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Primary, Secondary, and Tertiary Sources


Research usually starts with a quick Google search and looking at the first few hits, but beware: not all sources are the same. Understanding the difference between primary, secondary and tertiary sources is a critical step in writing a grade-A paper.

Each source type provides information that will support your research paper. In fact, they are all related; one cannot be built without the other. Below we describe what each source is and how it can help you research and write a better paper.

As you find your primary, secondary, and tertiary sources, cite them all at CitationMachine.com! Select APA format, MLA format, Chicago Manual of Style, or any one of our thousands of citations style.

Primary sources

In a world of copies, the primary source is the original. It is the eyewitness interview, the video tape, the speech, art work, study, or statistical data. Keep in mind, primary sources are first hand accounts, but they are not perfect. They are subject to the biases of their creators and the particular time period they were created in. In a publication cycle, primary sources come first, which is how they got their name.  


Primary sources lend an argument color, weight, and perspective. Primary sources are building blocks that allow the author to create new theories.


Basing an entire paper on a single primary source makes your argument easy to attack. Even video tapes can be interpreted from may different perspectives. When using primary sources, more than one should be consulted.

Primary source examples:

Letters, emails, photographs, interviews, video and audio recordings, eyewitness accounts, works of art, experiment results, statistics, blog posts legal documents (i.e., birth certificates, marriage licenses, and adoption records), etc.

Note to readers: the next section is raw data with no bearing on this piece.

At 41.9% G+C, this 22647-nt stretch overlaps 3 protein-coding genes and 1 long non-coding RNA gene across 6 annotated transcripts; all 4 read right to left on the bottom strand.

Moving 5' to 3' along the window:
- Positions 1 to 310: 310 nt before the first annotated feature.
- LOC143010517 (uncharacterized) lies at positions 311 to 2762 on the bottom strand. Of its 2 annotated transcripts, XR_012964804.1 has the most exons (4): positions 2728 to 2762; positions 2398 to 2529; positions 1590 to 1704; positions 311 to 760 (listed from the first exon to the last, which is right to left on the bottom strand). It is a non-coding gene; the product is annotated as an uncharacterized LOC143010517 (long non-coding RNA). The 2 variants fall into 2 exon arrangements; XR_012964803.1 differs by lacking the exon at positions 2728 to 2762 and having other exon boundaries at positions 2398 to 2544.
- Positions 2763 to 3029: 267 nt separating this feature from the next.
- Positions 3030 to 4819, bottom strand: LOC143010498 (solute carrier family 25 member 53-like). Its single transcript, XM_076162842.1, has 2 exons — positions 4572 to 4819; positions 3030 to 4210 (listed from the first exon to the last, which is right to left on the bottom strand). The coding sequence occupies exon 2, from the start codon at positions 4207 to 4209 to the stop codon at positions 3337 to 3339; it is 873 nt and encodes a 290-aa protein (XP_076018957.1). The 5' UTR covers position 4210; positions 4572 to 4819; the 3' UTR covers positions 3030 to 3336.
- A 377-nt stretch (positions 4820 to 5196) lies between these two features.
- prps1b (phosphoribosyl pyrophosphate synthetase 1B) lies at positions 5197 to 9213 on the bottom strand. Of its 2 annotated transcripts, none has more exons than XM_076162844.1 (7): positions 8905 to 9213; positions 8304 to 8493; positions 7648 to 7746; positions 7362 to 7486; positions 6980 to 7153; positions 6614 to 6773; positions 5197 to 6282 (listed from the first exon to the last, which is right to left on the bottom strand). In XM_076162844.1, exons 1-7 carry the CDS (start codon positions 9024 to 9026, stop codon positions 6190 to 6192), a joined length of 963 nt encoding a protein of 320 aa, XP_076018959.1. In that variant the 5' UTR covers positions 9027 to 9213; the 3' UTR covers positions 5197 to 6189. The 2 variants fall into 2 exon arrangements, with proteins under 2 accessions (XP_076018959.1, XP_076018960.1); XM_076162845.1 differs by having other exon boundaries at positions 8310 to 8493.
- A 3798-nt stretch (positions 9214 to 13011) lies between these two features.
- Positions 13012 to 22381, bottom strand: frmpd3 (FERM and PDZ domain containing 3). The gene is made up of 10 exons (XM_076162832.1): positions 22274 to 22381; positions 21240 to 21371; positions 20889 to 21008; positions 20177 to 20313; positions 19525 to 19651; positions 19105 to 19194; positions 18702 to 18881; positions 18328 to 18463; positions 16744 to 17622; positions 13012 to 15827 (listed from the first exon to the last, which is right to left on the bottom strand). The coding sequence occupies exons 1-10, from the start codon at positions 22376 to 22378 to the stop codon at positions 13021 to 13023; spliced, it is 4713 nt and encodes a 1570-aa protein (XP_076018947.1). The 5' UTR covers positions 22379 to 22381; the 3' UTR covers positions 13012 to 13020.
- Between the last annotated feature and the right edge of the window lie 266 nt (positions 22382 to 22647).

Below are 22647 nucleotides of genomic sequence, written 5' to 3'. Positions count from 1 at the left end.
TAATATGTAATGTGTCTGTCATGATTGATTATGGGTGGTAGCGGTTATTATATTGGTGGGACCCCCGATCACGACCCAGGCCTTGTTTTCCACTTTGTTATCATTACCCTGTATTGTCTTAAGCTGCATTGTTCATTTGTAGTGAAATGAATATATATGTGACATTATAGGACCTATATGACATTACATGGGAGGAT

Real-world example:

If you were writing about the Great Chicago Fire of 1871, photographs, and eyewitness accounts would be great primary sources.

Secondary sources

Secondary sources are built from primary sources and they come second in the publication cycle. A secondary source, like a newspaper article or book uses primary sources to present a particular idea. Secondary sources are organized like a story with a beginning middle and end.


Secondary sources are easy to find and access. They can also be a great resource for finding primary sources that support your paper (check out their bibliographies or parenthetical citations).


Secondary sources can distract you from your own point of view because they already present a well-supported argument. Relying too heavily on secondary sources can easily lead to accidental plagiarism. It is best to review primary sources after you have establish your own point of view.

Secondary source examples:

Magazine and newspaper articles, scholarly journal articles, movie reviews, book reviews, etc.

Real-world example:

Newspaper articles written at the time of the Great Chicago Fire.

Tertiary sources

Tertiary sources, like guidebooks, are the least original of the bunch. They come third in the publication cycle and are usually a list or summary of many secondary sources.


Tertiary sources are a great place to begin research and decide where you would like to study further. They provide a global understanding of your subject and highlight important facts and figures that should be included.


Tertiary sources often lack the firsthand knowledge and color given by primary sources. They are also missing the elements of good storytelling that make secondary sources interesting to read.

Tertiary source examples:

Wikipedia, encyclopedias, dictionaries, almanacs, guidebooks, manuals, handbooks, etc.

Real-world example:

An encyclopedia or wikipedia article about the great Chicago Fire.


Text and reference books can be categorized as tertiary sources when they list or summarize rather than present original information.

As you can see, each source-type can play a role in creating a great paper. How you use them to write an interesting and balanced paper is up to you.

Once your paper is done and full of great sources, why not run it through a Citation Machine Plus paper check? It’ll help you spot potential issues with spelling, subject-verb agreement, proper noun capitalization, word choice, and more!

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